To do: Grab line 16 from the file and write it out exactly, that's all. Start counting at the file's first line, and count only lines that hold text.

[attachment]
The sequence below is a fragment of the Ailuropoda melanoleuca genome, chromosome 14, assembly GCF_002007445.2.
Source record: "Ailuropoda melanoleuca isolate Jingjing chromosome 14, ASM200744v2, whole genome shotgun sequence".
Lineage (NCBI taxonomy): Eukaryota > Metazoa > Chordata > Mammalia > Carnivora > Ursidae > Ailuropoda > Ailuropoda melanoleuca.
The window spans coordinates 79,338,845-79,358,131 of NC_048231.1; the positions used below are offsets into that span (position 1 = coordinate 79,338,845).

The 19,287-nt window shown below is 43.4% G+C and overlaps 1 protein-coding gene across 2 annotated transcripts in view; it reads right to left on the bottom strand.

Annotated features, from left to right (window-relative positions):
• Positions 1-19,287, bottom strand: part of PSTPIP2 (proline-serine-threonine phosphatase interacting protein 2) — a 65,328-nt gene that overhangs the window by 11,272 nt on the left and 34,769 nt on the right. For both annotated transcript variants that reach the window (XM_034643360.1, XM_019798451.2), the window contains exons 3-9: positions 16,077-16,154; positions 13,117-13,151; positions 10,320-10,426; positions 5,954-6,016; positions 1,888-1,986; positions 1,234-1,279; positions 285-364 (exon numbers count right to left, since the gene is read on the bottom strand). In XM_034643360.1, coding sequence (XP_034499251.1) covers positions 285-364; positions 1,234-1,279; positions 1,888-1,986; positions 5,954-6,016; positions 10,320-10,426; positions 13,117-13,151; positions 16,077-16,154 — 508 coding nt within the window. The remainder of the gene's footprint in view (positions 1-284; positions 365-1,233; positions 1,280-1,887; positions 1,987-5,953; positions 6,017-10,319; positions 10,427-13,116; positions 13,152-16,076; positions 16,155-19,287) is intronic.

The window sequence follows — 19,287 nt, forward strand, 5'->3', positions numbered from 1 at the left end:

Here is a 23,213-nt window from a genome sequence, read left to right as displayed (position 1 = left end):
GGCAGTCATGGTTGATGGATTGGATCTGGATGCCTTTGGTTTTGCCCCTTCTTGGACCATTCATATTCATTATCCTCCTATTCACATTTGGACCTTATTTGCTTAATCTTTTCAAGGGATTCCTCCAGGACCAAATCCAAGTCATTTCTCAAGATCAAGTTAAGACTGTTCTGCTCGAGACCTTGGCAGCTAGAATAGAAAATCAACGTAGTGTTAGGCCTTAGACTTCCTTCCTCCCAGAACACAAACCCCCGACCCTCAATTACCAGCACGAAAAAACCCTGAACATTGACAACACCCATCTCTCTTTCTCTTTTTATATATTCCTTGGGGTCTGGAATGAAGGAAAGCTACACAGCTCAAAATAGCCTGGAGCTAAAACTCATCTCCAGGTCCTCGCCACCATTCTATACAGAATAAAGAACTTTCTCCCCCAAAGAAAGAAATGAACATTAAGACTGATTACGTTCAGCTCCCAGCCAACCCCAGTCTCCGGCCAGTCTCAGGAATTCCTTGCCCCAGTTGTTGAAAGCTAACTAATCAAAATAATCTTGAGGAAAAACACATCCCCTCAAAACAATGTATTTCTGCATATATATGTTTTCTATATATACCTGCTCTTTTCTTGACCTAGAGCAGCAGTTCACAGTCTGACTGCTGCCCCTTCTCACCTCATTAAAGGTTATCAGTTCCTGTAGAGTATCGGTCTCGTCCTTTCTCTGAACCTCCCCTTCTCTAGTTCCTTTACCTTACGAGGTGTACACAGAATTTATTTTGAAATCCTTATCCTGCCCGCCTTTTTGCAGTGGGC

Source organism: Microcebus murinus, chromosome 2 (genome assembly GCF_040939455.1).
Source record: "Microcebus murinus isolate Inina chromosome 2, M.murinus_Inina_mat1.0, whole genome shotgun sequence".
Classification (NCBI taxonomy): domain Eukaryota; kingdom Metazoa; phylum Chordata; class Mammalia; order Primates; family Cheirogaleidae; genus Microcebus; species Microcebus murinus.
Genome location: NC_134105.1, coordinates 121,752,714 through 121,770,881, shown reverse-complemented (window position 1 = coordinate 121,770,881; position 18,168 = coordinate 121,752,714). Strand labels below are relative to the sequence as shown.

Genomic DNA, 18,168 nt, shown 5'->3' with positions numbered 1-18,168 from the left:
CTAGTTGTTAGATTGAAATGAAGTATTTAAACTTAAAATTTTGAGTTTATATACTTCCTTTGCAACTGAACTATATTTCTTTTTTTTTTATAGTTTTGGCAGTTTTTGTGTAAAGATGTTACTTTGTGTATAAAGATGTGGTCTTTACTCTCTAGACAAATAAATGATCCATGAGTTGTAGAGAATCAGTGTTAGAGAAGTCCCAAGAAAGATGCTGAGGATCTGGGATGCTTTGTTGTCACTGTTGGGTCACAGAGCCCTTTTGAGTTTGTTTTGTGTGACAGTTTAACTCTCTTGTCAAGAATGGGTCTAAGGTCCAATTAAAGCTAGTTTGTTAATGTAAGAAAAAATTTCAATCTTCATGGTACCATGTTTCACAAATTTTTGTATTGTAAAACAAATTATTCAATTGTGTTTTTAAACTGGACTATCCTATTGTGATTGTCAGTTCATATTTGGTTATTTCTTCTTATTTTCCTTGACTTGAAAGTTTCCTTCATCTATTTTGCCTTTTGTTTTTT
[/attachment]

CTAGTTGTTAGATTGAAATGAAGTATTTAAACTTAAAATTTTGAGTTTATATACTTCCTTTGCAACTGAACTATATTTCTTTTTTTTTTATAGTTTTGGCAGTTTTTGTGTAAAGATGTTACTTTGTGTATAAAGATGTGGTCTTTACTCTCTAGACAAATAAATGATCCATGAGTTGTAGAGAATCAGTGTTAGAGAAGTCCCAAGAAAGATGCTGAGGATCTGGGATGCTTTGTTGTCACTGTTGGGTCACAGAGCCCTTTTGAGTTTGTTTTGTGTGACAGTTTAACTCTCTTGTCAAGAATGGGTCTAAGGTCCAATTAAAGCTAGTTTGTTAATGTAAGAAAAAATTTCAATCTTCATGGTACCATGTTTCACAAATTTTTGTATTGTAAAACAAATTATTCAATTGTGTTTTTAAACTGGACTATCCTATTGTGATTGTCAGTTCATATTTGGTTATTTCTTCTTATTTTCCTTGACTTGAAAGTTTCCTTCATCTATTTTGCCTTTTGTTTTTT